President James K. Polk's Accomplishments in the Lower 48 States

Lesson Transcript
Instructor: Alexandra Lutz

Alexandra has taught students at every age level from pre-school through adult. She has a BSEd in English Education.

President James Polk may be obscure, but he wasn't insignificant. Learn about his controversial territorial acquisitions that define most of what Americans today call the 'Lower 48' states.

The Election of 1844

James Polk defeated Henry Clay in the 1844 election
1844 Election Clay vs Polk

In 1844, incumbent President John Tyler knew he had pretty much no hope of winning re-election. The two front-runners were Henry Clay (for the Whigs) and Martin Van Buren (for the Democrats), and neither of them were interested in Texas, which would mean Tyler's dream of seeing the republic annexed into the U.S. as slave territory would end with his term. But the American people were interested in Texas, and in a final show of strength, President Tyler organized a third party, drawing enough attention to the issue to force the Democrats to nominate James Polk instead of Van Buren.

A lot of Americans didn't know who Polk was outside of his home state of Tennessee, but he successfully linked Texas (which Southerners wanted) to Oregon (which Northerners wanted). And, he promised fellow Democrats that he would only serve one term, winning over former Van Buren supporters. The Democrats and their so-called 'dark-horse' candidate won the election. At the time, Polk was the youngest president ever elected at age 49. A lot of students today still say they don't know who Polk is, even though he proved to be an effective leader and accomplished most of his objectives within his promised four years.

Following Polk's election in 1844, the lame-duck President Tyler had the required support to finally pass a joint resolution in Congress annexing Texas. Tyler signed the legislation days before leaving office, even though Polk's election is often credited with making it happen. However, Mexico had never even recognized Texas independence and threatened war if the U.S. annexed Texas. By the time Polk was inaugurated, diplomatic relations with Mexico had been severed.

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Coming up next: The Mexican-American War, Treaty of Guadalupe Hidalgo & the Wilmot Proviso

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  • 0:05 The Election of 1844
  • 1:49 Southwest and Northwest
  • 3:20 The Mexican-American War
  • 5:04 Polk's Other Accomplishments
  • 6:34 Lesson Summary
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Southwest and Northwest

The U.S. and Britain fought for years over the Oregon Territory boundary
James Polk Oregon Territory Map

President Polk and others were concerned that Mexico might be planning to sell land to Britain to help them pay debts and separate their border from the U.S. Hoping to interrupt any such deal, Polk sent Congressman John Slidell to buy California and New Mexico from them - which represented about half of Mexico's remaining territory. At first, the Mexicans had believed Slidell was there to discuss the Texas situation. When they found out what he was really up to, Slidell was sent packing. President Polk responded by sending U.S. troops into disputed territory between Texas and Mexico in 1846. A month later, America was at war.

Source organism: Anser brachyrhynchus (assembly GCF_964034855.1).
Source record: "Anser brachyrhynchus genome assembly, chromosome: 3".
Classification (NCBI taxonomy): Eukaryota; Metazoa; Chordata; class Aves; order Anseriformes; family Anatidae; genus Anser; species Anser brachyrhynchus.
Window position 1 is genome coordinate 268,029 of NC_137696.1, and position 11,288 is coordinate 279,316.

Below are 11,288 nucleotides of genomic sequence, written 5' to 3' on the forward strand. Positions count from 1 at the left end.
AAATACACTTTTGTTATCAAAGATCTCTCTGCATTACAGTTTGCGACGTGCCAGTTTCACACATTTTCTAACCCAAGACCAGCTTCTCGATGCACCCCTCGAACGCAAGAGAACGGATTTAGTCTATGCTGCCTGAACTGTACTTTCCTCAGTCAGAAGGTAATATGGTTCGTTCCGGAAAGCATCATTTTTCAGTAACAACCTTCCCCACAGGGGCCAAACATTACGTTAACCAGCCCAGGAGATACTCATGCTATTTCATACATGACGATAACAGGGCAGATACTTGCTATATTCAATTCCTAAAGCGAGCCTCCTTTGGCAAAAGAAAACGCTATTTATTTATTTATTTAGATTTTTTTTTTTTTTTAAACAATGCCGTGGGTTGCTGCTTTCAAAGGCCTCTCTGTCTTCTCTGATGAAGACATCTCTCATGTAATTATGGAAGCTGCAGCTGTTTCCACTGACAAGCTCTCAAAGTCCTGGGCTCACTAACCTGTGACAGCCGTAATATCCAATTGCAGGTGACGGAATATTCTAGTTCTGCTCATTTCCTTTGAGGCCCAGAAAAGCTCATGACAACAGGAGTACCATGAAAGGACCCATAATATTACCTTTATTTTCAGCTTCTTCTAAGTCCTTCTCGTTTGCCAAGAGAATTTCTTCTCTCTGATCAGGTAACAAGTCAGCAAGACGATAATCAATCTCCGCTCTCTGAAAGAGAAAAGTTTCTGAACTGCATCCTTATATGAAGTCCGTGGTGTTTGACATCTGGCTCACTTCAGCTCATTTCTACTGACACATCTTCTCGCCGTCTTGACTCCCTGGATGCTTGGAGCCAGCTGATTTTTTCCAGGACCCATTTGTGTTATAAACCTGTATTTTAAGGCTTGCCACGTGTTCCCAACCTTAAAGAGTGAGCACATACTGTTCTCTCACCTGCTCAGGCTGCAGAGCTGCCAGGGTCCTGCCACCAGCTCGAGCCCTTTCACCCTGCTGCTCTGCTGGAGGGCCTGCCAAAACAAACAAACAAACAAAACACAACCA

Unfortunately for Polk, his aggressive pursuit of 'all Oregon' during his election campaign had also put the U.S. on the brink of war with Britain. For nearly two decades, the two nations had argued about the boundary of the jointly-occupied Oregon Territory. President James Polk wanted all of Oregon, and he was not interested in a compromise with Britain. 'The only way to deal with John Bull,' he said, 'is to look him straight in the eye.' A public relations campaign endorsed the slogan '54 - 40 or Fight!' suggesting that America go to war to get all of the Oregon Territory. But Polk didn't really want war with Mexico and Great Britain at the same time, so he diplomatically secured the modern U.S./Canadian border at the 49th parallel in 1846. It wasn't 'all Oregon,' but he didn't have to fight for it or pay for it.

Mexican-American War

Meanwhile, the unpopular Mexican-American War raged. But true to his campaign promise, President Polk wrapped up this business before leaving office. In the 1848 Treaty of Guadalupe Hidalgo, the United States won the right to 'buy' all of California, New Mexico and the disputed Texas border - an area covering all or part of seven current states - for $15 million. As you can see from the map, the territory included everything now considered the 'Lower 48' states (aside from a small strip of land on the southern border of Arizona and New Mexico). Within three years of taking office, President Polk had achieved America's Manifest Destiny.

And though most Whigs had opposed the war as an unjust means of gaining territory, its successful completion caused a surge in nationalism. Unfortunately, it wasn't enough to override the divisive effects of the debate over slavery in the new land. The growing abolitionist movement was absolutely convinced that President Polk and the so-called 'Slave Power' were plotting to take over the nation. To be fair, he did own slaves his entire life, but just like George Washington, he had indicated in his will that all of his slaves be freed upon his wife's death.

U.S. land acquired through the Treaty of Guadalupe Hidalgo
Treaty of Guadalupe Hidalgo

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